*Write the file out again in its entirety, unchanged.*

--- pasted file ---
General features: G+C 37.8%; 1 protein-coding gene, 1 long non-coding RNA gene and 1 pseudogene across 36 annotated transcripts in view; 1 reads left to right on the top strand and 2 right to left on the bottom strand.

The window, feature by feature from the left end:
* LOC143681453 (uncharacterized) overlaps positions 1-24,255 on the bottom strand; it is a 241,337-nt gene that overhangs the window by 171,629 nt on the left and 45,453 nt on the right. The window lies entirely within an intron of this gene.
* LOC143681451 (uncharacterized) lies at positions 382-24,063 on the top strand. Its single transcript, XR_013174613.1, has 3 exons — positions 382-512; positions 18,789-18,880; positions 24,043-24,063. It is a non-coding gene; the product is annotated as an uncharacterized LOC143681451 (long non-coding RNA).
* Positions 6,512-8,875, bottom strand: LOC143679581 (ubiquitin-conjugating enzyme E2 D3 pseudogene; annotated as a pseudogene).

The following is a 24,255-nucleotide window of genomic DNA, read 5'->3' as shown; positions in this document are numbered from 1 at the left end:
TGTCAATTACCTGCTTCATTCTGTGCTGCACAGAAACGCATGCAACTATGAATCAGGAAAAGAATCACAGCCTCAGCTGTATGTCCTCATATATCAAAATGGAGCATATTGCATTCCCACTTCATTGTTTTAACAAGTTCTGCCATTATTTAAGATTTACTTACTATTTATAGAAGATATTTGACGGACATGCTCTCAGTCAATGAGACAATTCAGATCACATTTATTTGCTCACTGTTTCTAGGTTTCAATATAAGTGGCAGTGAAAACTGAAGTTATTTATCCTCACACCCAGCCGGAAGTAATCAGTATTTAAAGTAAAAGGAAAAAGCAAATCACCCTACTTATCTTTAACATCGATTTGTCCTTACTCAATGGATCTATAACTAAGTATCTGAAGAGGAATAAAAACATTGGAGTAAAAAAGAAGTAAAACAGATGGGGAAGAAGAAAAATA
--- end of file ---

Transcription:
General features: G+C 37.8%; 1 protein-coding gene, 1 long non-coding RNA gene and 1 pseudogene across 36 annotated transcripts in view; 1 reads left to right on the top strand and 2 right to left on the bottom strand.

The window, feature by feature from the left end:
* LOC143681453 (uncharacterized) overlaps positions 1-24,255 on the bottom strand; it is a 241,337-nt gene that overhangs the window by 171,629 nt on the left and 45,453 nt on the right. The window lies entirely within an intron of this gene.
* LOC143681451 (uncharacterized) lies at positions 382-24,063 on the top strand. Its single transcript, XR_013174613.1, has 3 exons — positions 382-512; positions 18,789-18,880; positions 24,043-24,063. It is a non-coding gene; the product is annotated as an uncharacterized LOC143681451 (long non-coding RNA).
* Positions 6,512-8,875, bottom strand: LOC143679581 (ubiquitin-conjugating enzyme E2 D3 pseudogene; annotated as a pseudogene).

The following is a 24,255-nucleotide window of genomic DNA, read 5'->3' as shown; positions in this document are numbered from 1 at the left end:
TGTCAATTACCTGCTTCATTCTGTGCTGCACAGAAACGCATGCAACTATGAATCAGGAAAAGAATCACAGCCTCAGCTGTATGTCCTCATATATCAAAATGGAGCATATTGCATTCCCACTTCATTGTTTTAACAAGTTCTGCCATTATTTAAGATTTACTTACTATTTATAGAAGATATTTGACGGACATGCTCTCAGTCAATGAGACAATTCAGATCACATTTATTTGCTCACTGTTTCTAGGTTTCAATATAAGTGGCAGTGAAAACTGAAGTTATTTATCCTCACACCCAGCCGGAAGTAATCAGTATTTAAAGTAAAAGGAAAAAGCAAATCACCCTACTTATCTTTAACATCGATTTGTCCTTACTCAATGGATCTATAACTAAGTATCTGAAGAGGAATAAAAACATTGGAGTAAAAAAGAAGTAAAACAGATGGGGAAGAAGAAAAATA